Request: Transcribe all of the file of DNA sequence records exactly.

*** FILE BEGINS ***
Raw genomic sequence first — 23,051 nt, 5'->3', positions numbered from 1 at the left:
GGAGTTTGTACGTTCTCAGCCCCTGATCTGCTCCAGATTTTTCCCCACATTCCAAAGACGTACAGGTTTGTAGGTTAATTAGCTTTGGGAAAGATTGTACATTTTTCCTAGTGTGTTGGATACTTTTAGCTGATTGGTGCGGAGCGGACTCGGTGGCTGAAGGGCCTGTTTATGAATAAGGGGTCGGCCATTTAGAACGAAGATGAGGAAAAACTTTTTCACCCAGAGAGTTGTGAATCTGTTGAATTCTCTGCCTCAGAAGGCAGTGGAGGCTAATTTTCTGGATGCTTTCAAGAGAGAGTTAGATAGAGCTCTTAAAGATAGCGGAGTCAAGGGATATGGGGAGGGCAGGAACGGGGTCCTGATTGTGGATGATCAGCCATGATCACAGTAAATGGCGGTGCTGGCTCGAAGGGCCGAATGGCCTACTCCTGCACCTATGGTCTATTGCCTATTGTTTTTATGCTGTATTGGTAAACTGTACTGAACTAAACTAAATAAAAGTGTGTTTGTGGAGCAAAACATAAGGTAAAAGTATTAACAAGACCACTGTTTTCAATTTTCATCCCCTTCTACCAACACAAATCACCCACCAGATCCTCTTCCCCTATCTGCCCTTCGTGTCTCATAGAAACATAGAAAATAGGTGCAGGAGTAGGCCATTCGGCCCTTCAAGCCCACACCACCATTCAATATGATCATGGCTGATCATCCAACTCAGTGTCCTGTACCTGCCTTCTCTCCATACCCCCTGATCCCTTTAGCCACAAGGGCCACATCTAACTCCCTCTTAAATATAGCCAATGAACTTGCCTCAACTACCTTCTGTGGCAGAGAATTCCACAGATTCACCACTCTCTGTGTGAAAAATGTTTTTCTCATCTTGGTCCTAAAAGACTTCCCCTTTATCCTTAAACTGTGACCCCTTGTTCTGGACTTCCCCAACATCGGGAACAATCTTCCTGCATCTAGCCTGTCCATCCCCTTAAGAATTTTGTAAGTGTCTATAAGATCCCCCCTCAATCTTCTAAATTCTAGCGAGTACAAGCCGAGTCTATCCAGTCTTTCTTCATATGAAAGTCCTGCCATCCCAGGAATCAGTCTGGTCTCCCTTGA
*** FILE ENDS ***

Raw genomic sequence first — 23,051 nt, 5'->3', positions numbered from 1 at the left:
GGAGTTTGTACGTTCTCAGCCCCTGATCTGCTCCAGATTTTTCCCCACATTCCAAAGACGTACAGGTTTGTAGGTTAATTAGCTTTGGGAAAGATTGTACATTTTTCCTAGTGTGTTGGATACTTTTAGCTGATTGGTGCGGAGCGGACTCGGTGGCTGAAGGGCCTGTTTATGAATAAGGGGTCGGCCATTTAGAACGAAGATGAGGAAAAACTTTTTCACCCAGAGAGTTGTGAATCTGTTGAATTCTCTGCCTCAGAAGGCAGTGGAGGCTAATTTTCTGGATGCTTTCAAGAGAGAGTTAGATAGAGCTCTTAAAGATAGCGGAGTCAAGGGATATGGGGAGGGCAGGAACGGGGTCCTGATTGTGGATGATCAGCCATGATCACAGTAAATGGCGGTGCTGGCTCGAAGGGCCGAATGGCCTACTCCTGCACCTATGGTCTATTGCCTATTGTTTTTATGCTGTATTGGTAAACTGTACTGAACTAAACTAAATAAAAGTGTGTTTGTGGAGCAAAACATAAGGTAAAAGTATTAACAAGACCACTGTTTTCAATTTTCATCCCCTTCTACCAACACAAATCACCCACCAGATCCTCTTCCCCTATCTGCCCTTCGTGTCTCATAGAAACATAGAAAATAGGTGCAGGAGTAGGCCATTCGGCCCTTCAAGCCCACACCACCATTCAATATGATCATGGCTGATCATCCAACTCAGTGTCCTGTACCTGCCTTCTCTCCATACCCCCTGATCCCTTTAGCCACAAGGGCCACATCTAACTCCCTCTTAAATATAGCCAATGAACTTGCCTCAACTACCTTCTGTGGCAGAGAATTCCACAGATTCACCACTCTCTGTGTGAAAAATGTTTTTCTCATCTTGGTCCTAAAAGACTTCCCCTTTATCCTTAAACTGTGACCCCTTGTTCTGGACTTCCCCAACATCGGGAACAATCTTCCTGCATCTAGCCTGTCCATCCCCTTAAGAATTTTGTAAGTGTCTATAAGATCCCCCCTCAATCTTCTAAATTCTAGCGAGTACAAGCCGAGTCTATCCAGTCTTTCTTCATATGAAAGTCCTGCCATCCCAGGAATCAGTCTGGTCTCCCTTGA